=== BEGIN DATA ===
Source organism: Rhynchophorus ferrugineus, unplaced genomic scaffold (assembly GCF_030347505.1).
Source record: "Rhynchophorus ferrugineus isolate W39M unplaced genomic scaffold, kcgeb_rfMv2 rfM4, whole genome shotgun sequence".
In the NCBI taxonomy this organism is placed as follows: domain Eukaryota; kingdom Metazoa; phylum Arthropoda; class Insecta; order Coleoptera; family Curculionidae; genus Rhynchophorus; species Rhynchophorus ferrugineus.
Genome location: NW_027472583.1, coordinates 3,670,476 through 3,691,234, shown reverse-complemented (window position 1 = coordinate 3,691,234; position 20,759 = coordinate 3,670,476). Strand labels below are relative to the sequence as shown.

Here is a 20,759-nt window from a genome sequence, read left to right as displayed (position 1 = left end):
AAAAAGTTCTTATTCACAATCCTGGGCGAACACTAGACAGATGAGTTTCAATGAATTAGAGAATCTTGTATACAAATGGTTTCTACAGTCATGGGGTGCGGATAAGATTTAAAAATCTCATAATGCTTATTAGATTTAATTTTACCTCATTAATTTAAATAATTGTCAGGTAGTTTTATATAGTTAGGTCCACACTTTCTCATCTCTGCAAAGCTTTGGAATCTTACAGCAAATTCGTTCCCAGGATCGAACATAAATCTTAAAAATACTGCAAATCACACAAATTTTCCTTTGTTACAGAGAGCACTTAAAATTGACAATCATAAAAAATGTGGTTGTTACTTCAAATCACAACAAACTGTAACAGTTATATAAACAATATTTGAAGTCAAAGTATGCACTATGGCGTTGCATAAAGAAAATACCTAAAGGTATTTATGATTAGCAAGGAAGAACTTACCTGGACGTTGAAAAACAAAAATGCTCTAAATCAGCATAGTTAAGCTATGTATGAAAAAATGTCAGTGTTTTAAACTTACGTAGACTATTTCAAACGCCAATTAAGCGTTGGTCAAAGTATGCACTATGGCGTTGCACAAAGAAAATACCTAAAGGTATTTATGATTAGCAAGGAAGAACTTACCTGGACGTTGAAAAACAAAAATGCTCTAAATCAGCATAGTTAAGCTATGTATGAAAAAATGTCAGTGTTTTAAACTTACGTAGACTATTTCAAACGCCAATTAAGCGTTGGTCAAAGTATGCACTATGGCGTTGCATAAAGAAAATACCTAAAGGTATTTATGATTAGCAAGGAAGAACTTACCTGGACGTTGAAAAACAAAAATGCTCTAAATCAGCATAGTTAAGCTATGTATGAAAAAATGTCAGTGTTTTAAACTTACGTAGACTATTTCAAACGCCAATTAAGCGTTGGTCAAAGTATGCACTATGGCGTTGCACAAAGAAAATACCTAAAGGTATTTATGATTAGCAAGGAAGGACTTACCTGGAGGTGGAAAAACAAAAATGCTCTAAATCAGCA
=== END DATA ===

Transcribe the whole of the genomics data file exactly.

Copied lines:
Source organism: Rhynchophorus ferrugineus, unplaced genomic scaffold (assembly GCF_030347505.1).
Source record: "Rhynchophorus ferrugineus isolate W39M unplaced genomic scaffold, kcgeb_rfMv2 rfM4, whole genome shotgun sequence".
In the NCBI taxonomy this organism is placed as follows: domain Eukaryota; kingdom Metazoa; phylum Arthropoda; class Insecta; order Coleoptera; family Curculionidae; genus Rhynchophorus; species Rhynchophorus ferrugineus.
Genome location: NW_027472583.1, coordinates 3,670,476 through 3,691,234, shown reverse-complemented (window position 1 = coordinate 3,691,234; position 20,759 = coordinate 3,670,476). Strand labels below are relative to the sequence as shown.

Here is a 20,759-nt window from a genome sequence, read left to right as displayed (position 1 = left end):
AAAAAGTTCTTATTCACAATCCTGGGCGAACACTAGACAGATGAGTTTCAATGAATTAGAGAATCTTGTATACAAATGGTTTCTACAGTCATGGGGTGCGGATAAGATTTAAAAATCTCATAATGCTTATTAGATTTAATTTTACCTCATTAATTTAAATAATTGTCAGGTAGTTTTATATAGTTAGGTCCACACTTTCTCATCTCTGCAAAGCTTTGGAATCTTACAGCAAATTCGTTCCCAGGATCGAACATAAATCTTAAAAATACTGCAAATCACACAAATTTTCCTTTGTTACAGAGAGCACTTAAAATTGACAATCATAAAAAATGTGGTTGTTACTTCAAATCACAACAAACTGTAACAGTTATATAAACAATATTTGAAGTCAAAGTATGCACTATGGCGTTGCATAAAGAAAATACCTAAAGGTATTTATGATTAGCAAGGAAGAACTTACCTGGACGTTGAAAAACAAAAATGCTCTAAATCAGCATAGTTAAGCTATGTATGAAAAAATGTCAGTGTTTTAAACTTACGTAGACTATTTCAAACGCCAATTAAGCGTTGGTCAAAGTATGCACTATGGCGTTGCACAAAGAAAATACCTAAAGGTATTTATGATTAGCAAGGAAGAACTTACCTGGACGTTGAAAAACAAAAATGCTCTAAATCAGCATAGTTAAGCTATGTATGAAAAAATGTCAGTGTTTTAAACTTACGTAGACTATTTCAAACGCCAATTAAGCGTTGGTCAAAGTATGCACTATGGCGTTGCATAAAGAAAATACCTAAAGGTATTTATGATTAGCAAGGAAGAACTTACCTGGACGTTGAAAAACAAAAATGCTCTAAATCAGCATAGTTAAGCTATGTATGAAAAAATGTCAGTGTTTTAAACTTACGTAGACTATTTCAAACGCCAATTAAGCGTTGGTCAAAGTATGCACTATGGCGTTGCACAAAGAAAATACCTAAAGGTATTTATGATTAGCAAGGAAGGACTTACCTGGAGGTGGAAAAACAAAAATGCTCTAAATCAGCA